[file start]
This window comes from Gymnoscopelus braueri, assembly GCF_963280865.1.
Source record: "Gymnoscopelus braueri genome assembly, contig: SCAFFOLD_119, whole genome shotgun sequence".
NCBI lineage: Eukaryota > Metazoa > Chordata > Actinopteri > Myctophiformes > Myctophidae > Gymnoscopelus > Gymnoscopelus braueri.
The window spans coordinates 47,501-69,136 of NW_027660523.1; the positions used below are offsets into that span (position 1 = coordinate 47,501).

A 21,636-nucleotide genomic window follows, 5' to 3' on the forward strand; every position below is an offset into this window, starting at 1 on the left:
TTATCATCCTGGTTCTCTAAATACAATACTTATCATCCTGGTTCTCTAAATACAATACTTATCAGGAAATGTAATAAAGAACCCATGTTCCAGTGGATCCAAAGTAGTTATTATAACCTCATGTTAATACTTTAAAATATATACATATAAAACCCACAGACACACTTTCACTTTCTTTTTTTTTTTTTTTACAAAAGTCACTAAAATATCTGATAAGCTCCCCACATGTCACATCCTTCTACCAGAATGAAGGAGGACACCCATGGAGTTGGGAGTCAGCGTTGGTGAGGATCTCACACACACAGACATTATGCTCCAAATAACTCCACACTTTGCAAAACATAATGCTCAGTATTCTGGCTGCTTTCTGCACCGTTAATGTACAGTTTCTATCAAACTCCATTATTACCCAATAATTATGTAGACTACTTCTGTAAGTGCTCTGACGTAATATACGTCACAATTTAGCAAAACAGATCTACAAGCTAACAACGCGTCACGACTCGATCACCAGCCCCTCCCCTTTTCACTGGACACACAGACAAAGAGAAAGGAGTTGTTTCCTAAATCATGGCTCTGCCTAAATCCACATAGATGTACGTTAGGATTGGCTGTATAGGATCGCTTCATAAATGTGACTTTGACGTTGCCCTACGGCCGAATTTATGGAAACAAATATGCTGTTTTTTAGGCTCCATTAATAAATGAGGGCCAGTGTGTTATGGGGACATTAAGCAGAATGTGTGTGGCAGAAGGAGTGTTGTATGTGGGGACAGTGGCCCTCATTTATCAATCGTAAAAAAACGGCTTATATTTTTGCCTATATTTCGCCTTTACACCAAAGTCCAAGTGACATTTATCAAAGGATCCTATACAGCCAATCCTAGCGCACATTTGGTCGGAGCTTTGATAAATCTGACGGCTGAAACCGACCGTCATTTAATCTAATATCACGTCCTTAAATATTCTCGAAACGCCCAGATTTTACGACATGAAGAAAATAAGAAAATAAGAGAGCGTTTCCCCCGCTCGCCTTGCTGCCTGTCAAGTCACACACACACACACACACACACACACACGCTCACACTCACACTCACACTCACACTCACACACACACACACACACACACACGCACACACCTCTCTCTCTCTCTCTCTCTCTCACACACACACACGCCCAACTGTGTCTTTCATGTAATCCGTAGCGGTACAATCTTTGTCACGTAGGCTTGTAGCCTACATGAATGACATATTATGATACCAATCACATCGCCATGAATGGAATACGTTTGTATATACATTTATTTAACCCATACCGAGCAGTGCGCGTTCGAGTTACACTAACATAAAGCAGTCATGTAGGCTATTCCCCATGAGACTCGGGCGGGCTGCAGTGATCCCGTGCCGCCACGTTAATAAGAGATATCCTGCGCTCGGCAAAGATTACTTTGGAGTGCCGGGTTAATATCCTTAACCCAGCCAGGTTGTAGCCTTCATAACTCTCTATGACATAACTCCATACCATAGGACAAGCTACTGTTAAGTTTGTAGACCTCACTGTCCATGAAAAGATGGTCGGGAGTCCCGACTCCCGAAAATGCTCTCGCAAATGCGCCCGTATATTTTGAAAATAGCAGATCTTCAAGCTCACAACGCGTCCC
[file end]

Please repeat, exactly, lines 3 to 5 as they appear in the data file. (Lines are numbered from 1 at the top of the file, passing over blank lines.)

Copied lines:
NCBI lineage: Eukaryota > Metazoa > Chordata > Actinopteri > Myctophiformes > Myctophidae > Gymnoscopelus > Gymnoscopelus braueri.
The window spans coordinates 47,501-69,136 of NW_027660523.1; the positions used below are offsets into that span (position 1 = coordinate 47,501).

A 21,636-nucleotide genomic window follows, 5' to 3' on the forward strand; every position below is an offset into this window, starting at 1 on the left: